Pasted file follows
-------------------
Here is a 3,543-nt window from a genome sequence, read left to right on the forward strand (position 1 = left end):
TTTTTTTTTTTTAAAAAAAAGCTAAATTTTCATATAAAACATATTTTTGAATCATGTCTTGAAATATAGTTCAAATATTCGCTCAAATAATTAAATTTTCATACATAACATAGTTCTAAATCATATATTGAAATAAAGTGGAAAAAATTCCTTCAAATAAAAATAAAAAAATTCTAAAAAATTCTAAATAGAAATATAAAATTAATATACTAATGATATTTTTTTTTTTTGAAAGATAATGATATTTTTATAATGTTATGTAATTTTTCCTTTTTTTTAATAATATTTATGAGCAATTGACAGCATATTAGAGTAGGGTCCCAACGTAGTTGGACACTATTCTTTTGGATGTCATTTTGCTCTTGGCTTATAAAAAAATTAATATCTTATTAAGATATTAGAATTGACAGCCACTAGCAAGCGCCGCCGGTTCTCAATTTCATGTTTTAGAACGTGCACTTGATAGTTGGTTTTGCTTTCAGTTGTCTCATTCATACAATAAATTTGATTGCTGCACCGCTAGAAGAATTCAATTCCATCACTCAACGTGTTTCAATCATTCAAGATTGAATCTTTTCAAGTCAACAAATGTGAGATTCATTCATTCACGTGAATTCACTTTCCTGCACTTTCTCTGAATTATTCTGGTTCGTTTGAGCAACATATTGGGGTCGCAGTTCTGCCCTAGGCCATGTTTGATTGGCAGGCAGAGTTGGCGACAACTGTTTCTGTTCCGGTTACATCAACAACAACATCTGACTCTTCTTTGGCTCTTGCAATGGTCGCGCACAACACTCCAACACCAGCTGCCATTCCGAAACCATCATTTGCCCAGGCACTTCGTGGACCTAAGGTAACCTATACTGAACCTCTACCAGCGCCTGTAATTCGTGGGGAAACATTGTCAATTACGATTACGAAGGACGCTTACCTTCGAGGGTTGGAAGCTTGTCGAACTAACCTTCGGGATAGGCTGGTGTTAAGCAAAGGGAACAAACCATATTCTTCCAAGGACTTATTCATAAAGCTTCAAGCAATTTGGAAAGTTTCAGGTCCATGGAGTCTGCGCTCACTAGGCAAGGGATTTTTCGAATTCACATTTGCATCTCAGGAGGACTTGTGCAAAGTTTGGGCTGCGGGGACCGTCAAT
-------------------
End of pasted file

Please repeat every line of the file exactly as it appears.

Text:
Here is a 3,543-nt window from a genome sequence, read left to right on the forward strand (position 1 = left end):
TTTTTTTTTTTTAAAAAAAAGCTAAATTTTCATATAAAACATATTTTTGAATCATGTCTTGAAATATAGTTCAAATATTCGCTCAAATAATTAAATTTTCATACATAACATAGTTCTAAATCATATATTGAAATAAAGTGGAAAAAATTCCTTCAAATAAAAATAAAAAAATTCTAAAAAATTCTAAATAGAAATATAAAATTAATATACTAATGATATTTTTTTTTTTTGAAAGATAATGATATTTTTATAATGTTATGTAATTTTTCCTTTTTTTTAATAATATTTATGAGCAATTGACAGCATATTAGAGTAGGGTCCCAACGTAGTTGGACACTATTCTTTTGGATGTCATTTTGCTCTTGGCTTATAAAAAAATTAATATCTTATTAAGATATTAGAATTGACAGCCACTAGCAAGCGCCGCCGGTTCTCAATTTCATGTTTTAGAACGTGCACTTGATAGTTGGTTTTGCTTTCAGTTGTCTCATTCATACAATAAATTTGATTGCTGCACCGCTAGAAGAATTCAATTCCATCACTCAACGTGTTTCAATCATTCAAGATTGAATCTTTTCAAGTCAACAAATGTGAGATTCATTCATTCACGTGAATTCACTTTCCTGCACTTTCTCTGAATTATTCTGGTTCGTTTGAGCAACATATTGGGGTCGCAGTTCTGCCCTAGGCCATGTTTGATTGGCAGGCAGAGTTGGCGACAACTGTTTCTGTTCCGGTTACATCAACAACAACATCTGACTCTTCTTTGGCTCTTGCAATGGTCGCGCACAACACTCCAACACCAGCTGCCATTCCGAAACCATCATTTGCCCAGGCACTTCGTGGACCTAAGGTAACCTATACTGAACCTCTACCAGCGCCTGTAATTCGTGGGGAAACATTGTCAATTACGATTACGAAGGACGCTTACCTTCGAGGGTTGGAAGCTTGTCGAACTAACCTTCGGGATAGGCTGGTGTTAAGCAAAGGGAACAAACCATATTCTTCCAAGGACTTATTCATAAAGCTTCAAGCAATTTGGAAAGTTTCAGGTCCATGGAGTCTGCGCTCACTAGGCAAGGGATTTTTCGAATTCACATTTGCATCTCAGGAGGACTTGTGCAAAGTTTGGGCTGCGGGGACCGTCAAT